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The ISI-Geo News episode has brought to the fore­front the many in­se­cu­ri­ties that the Pak­istani me­dia deems it­self a vic­tim of – per­haps due to the many lib­er­ties that it is now in the habit of tak­ing in the name of free ex­pres­sion.

The at­tack on Hamid Mir in Karachi on April 19 has pit­ted Geo News against the ISI in a con­fronta­tion which the na­tion could have done with­out. Geo News ac­cused the ISI and its Di­rec­tor Gen­eral for or­ches­trat­ing the at­tack but had noth­ing to put for­ward by way of ev­i­dence to sup­port its al­le­ga­tions. The ISI too, for its part, con­demned the at­tack but in­voked the De­fence Min­istry to ap­proach PEMRA (the Pak­istan Elec­tronic Me­dia Reg­u­la­tory Author­ity), to con­duct a thor­ough in­ves­ti­ga­tion into Geo’s pos­si­ble vi­o­la­tion of cer­tain clauses in its broad­cast­ing li­cense.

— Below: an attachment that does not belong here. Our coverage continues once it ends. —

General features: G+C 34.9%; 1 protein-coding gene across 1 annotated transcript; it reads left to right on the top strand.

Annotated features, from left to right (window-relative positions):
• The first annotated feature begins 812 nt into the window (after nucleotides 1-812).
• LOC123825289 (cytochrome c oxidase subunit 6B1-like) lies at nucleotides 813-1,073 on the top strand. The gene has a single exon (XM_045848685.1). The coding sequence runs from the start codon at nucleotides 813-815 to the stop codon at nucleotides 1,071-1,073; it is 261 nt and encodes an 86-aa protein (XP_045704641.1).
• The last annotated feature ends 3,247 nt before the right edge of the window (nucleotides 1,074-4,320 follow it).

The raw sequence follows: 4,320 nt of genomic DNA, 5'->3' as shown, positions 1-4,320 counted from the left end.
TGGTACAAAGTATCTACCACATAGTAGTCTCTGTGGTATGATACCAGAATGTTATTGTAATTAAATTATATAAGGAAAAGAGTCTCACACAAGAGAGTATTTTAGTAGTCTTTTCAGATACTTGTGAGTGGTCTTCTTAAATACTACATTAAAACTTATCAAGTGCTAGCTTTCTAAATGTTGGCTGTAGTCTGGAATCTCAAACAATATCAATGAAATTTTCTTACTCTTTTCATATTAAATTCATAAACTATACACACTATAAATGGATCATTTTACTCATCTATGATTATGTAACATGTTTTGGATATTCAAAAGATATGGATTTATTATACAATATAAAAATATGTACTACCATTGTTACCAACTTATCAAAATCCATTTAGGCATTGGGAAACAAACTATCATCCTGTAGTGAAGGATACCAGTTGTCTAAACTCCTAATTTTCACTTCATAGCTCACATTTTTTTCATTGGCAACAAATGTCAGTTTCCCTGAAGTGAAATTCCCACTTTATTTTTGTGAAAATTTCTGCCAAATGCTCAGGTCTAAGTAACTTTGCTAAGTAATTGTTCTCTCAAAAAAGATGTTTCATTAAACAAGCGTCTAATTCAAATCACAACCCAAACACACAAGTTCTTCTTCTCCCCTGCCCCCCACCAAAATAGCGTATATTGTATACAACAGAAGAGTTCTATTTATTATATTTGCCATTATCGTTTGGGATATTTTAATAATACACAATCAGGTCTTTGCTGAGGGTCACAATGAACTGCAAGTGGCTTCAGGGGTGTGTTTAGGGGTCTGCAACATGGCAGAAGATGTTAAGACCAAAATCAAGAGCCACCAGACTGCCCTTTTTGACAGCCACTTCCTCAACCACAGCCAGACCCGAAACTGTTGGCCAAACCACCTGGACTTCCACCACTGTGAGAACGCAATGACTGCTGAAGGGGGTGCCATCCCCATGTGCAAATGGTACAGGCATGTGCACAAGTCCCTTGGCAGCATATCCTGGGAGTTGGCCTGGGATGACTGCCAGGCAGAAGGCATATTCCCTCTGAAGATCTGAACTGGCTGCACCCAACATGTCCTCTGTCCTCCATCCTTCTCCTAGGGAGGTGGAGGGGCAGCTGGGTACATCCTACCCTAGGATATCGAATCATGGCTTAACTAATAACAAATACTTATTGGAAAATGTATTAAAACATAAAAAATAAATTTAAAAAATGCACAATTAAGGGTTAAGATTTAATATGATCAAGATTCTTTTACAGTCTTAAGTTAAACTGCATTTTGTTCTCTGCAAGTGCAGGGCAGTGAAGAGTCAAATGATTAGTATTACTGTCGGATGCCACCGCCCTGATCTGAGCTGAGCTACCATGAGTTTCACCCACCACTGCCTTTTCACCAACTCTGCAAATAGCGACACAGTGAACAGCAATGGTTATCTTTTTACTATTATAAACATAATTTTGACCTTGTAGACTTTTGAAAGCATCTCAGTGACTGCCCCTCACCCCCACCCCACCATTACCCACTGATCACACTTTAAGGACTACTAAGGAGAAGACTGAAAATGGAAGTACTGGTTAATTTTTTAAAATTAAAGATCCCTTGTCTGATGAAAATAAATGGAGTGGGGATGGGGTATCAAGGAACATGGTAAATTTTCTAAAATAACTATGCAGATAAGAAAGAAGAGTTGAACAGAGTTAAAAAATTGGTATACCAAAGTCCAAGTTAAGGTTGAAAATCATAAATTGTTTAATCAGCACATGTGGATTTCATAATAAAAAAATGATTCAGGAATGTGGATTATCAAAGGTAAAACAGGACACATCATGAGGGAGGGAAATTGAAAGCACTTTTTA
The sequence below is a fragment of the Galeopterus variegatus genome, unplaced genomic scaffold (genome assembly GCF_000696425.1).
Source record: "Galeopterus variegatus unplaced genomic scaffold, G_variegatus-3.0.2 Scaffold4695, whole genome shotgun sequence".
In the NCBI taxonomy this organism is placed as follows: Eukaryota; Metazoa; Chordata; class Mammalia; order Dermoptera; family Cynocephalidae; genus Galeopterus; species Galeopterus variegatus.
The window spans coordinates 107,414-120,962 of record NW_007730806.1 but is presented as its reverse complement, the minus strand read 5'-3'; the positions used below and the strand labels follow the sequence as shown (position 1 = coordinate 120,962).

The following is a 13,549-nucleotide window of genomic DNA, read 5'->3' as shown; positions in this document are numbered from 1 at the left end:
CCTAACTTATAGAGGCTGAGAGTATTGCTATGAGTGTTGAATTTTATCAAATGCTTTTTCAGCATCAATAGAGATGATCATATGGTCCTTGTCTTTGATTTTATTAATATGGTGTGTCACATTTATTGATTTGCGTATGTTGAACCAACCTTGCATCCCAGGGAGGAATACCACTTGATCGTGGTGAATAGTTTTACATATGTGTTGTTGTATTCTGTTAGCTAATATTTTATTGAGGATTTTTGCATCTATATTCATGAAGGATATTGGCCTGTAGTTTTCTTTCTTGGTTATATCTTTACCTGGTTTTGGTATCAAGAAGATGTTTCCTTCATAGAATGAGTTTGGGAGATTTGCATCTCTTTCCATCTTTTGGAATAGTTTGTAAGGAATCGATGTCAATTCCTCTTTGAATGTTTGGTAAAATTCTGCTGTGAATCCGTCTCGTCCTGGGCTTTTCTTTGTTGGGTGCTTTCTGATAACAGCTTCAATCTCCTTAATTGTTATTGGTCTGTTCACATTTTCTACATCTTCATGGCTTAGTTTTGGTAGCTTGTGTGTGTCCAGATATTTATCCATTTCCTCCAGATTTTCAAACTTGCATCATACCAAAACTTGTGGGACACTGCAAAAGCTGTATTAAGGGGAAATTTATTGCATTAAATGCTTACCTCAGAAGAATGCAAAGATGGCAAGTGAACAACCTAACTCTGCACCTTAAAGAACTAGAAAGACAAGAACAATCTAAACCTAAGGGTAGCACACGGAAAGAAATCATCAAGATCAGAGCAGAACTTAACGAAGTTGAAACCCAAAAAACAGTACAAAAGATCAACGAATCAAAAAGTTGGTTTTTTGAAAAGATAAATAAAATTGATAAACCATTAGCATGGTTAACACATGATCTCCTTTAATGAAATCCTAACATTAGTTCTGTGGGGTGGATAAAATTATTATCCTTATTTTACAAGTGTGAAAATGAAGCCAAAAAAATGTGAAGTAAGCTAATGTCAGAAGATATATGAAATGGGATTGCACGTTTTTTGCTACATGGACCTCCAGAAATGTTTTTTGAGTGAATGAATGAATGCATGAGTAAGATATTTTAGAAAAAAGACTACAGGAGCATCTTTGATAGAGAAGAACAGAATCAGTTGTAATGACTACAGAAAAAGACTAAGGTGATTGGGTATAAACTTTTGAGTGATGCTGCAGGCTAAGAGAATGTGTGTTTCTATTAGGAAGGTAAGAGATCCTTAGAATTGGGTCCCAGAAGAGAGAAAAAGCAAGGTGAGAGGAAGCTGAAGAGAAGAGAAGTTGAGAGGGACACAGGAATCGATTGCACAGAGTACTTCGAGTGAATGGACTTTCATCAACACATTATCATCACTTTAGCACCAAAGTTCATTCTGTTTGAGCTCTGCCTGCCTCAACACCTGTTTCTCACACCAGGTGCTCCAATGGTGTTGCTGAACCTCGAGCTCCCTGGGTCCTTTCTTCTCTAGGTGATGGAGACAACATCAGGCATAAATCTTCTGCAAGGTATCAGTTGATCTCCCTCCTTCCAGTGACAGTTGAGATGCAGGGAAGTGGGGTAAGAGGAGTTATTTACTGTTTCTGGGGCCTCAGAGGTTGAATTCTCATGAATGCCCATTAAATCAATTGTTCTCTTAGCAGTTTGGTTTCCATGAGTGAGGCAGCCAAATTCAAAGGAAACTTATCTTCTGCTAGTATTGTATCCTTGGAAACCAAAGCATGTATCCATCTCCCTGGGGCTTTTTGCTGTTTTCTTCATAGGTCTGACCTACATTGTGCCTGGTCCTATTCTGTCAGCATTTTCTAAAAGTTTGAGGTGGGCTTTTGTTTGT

While most me­dia houses put in their lot with the Army, Geo too back-tracked on its ear­lier stand and came out with sup­port for the Armed Forces and the ISI. The episode, nev­er­the­less, brought for­ward the huge size that Geo has grown into as a me­dia or­ga­ni­za­tion, some say with for­eign money. The stand-off also set the tone for the fu­ture of me­dia-armed forces re­la­tions in Pak­istan. Strangely, the demo­cratic govern­ment wit­nessed the af­fair fromm the side­li­nes­sidel like an in­no­cent by­stander.

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